Risk Reduction

Safety Staying Safe on Campus Risk Reduction

Risk reduction is not a tool that shifts the responsibility of assault or rape onto the victim—rapists are solely responsible.  However, there are strategies to reduce the risk of sexual assault, harassment, or other types of misconduct. Be aware of your surroundings. Knowing where you are and who is around you may help you to find a way to get out of a bad situation.  

  • Avoid isolated areas and areas that lack appropriate lighting.
  • Trust your instincts.
  • If at any point you feel uncomfortable or unsafe, make every attempt to remove yourself from the situation or ask for help.
  • If you witness something suspicious immediately, contact local authorities (dial 9-1-1.)
  • Avoid isolation with unfamiliar persons.
  • Make sure your cell phone is sufficiently charged.
  • Keep the gas tank filled at least halfway.
  • Avoid walking with headphones in both ears or otherwise limiting your ability to fully be aware of your surroundings.
  • Travel in groups.  Arrive to events in groups.  Maintain periodic contact with group members during events and leave with group members.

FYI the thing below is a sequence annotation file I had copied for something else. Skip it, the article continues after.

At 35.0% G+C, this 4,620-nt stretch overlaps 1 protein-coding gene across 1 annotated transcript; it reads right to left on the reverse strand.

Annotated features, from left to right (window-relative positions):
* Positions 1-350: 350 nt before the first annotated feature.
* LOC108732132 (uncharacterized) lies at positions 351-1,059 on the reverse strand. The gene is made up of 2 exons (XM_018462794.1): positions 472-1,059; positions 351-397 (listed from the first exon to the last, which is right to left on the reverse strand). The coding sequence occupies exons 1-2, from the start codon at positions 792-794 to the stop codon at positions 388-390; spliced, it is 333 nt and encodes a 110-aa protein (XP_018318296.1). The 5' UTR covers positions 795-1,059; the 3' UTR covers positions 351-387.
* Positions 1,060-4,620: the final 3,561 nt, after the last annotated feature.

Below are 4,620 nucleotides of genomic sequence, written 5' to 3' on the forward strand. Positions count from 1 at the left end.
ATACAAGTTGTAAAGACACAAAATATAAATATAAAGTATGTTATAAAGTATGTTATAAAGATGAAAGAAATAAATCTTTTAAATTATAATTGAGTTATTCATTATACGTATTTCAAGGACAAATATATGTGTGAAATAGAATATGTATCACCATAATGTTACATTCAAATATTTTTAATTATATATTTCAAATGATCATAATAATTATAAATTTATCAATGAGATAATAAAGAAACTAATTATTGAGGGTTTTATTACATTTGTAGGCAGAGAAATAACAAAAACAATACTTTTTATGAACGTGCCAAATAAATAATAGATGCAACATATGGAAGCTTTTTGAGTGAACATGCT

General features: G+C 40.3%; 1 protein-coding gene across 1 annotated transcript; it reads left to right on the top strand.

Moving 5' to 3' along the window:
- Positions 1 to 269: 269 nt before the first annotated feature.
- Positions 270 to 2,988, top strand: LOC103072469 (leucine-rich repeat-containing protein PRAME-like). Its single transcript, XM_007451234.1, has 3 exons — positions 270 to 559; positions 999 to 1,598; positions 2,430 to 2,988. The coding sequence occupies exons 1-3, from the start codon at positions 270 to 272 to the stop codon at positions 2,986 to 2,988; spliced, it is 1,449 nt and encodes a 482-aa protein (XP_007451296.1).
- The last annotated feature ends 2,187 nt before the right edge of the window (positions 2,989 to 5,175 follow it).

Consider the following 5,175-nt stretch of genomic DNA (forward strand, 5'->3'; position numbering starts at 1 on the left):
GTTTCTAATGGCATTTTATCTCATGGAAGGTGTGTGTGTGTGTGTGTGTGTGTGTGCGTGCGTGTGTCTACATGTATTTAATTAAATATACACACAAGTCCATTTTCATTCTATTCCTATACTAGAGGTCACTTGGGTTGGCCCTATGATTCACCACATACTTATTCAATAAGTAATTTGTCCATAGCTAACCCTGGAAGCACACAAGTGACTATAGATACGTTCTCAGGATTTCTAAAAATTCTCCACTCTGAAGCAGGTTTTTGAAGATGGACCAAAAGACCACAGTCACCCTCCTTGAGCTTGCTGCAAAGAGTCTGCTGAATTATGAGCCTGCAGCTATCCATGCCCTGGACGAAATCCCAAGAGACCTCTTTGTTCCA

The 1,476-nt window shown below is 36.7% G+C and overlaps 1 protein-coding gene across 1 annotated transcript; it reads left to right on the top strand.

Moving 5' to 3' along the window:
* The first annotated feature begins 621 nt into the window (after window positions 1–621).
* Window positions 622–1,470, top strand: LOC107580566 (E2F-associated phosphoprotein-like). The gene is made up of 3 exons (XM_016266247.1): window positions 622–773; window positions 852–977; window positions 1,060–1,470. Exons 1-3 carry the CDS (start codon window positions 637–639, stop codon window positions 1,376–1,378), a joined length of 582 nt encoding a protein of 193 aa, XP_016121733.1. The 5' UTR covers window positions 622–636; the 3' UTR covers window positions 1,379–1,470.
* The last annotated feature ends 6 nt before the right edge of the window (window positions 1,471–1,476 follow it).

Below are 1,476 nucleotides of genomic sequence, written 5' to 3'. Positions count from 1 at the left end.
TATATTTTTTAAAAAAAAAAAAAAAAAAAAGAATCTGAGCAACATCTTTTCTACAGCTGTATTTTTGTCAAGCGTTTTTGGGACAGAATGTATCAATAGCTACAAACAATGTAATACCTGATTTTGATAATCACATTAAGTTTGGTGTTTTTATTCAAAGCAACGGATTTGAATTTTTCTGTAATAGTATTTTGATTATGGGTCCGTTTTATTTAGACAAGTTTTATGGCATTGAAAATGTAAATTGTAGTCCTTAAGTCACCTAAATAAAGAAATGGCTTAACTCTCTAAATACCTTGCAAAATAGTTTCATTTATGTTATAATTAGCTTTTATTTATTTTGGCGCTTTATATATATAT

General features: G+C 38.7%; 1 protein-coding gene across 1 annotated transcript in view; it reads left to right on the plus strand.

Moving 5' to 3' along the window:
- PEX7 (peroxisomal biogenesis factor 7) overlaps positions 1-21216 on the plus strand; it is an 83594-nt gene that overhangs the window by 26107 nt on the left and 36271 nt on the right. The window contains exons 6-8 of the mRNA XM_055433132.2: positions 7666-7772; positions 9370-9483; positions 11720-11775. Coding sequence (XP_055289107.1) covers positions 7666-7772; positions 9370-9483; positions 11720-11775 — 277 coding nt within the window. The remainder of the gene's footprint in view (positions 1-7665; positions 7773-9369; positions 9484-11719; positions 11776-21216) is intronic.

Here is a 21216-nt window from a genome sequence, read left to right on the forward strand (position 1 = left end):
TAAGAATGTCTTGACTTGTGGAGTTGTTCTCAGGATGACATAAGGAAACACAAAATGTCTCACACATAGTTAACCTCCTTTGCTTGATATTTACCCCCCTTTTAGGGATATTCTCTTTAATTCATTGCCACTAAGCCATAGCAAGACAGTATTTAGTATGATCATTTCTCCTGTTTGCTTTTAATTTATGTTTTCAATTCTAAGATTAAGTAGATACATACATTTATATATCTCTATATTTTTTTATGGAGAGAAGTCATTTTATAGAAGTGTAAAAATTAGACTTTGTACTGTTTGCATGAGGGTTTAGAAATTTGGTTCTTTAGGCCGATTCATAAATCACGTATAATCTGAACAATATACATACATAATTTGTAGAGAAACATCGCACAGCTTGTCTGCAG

• Let others know where you are going and how to contact you.  Set up a code word that will let your friends and family know that you are in trouble.
  • If you are in a social setting, do not leave your drink unattended.  If you have to leave your drink unattended for any length of time, dispose of the drink and order a new drink.
  • Do not accept drinks from people that you do not know.
  • Help your fellow community members by watching out for them.  If someone is too intoxicated, incapacitated, or otherwise acting out of character, get him or her to a safe place. If necessary, contact campus and local authorities.

If you suspect that someone has been drugged or otherwise intentionally incapacitated, contact law enforcement immediately (dial 9-1-1.)

Sometimes you will find yourself in a situation that is uncomfortable or unsafe. Being in an unsafe or uncomfortable situation is not your fault.  If you find yourself in one of these situations, try some of the following:

  • Only do things you are comfortable and okay with doing.
  • Avoid pressure from other individuals to engage in activities.
  • Say “No” or “I don’t want to.”
  • Make every attempt to escape the situation even if it means fabricating an excuse.
  • If you and/or the other person have been drinking, you can say that you would rather wait until you both have your full judgment before doing anything you may regret later.
  • Try to think of an escape route. How would you try to get out of the room? Where are the doors? Windows? Are there people around who might be able to help you? Is there an emergency phone nearby?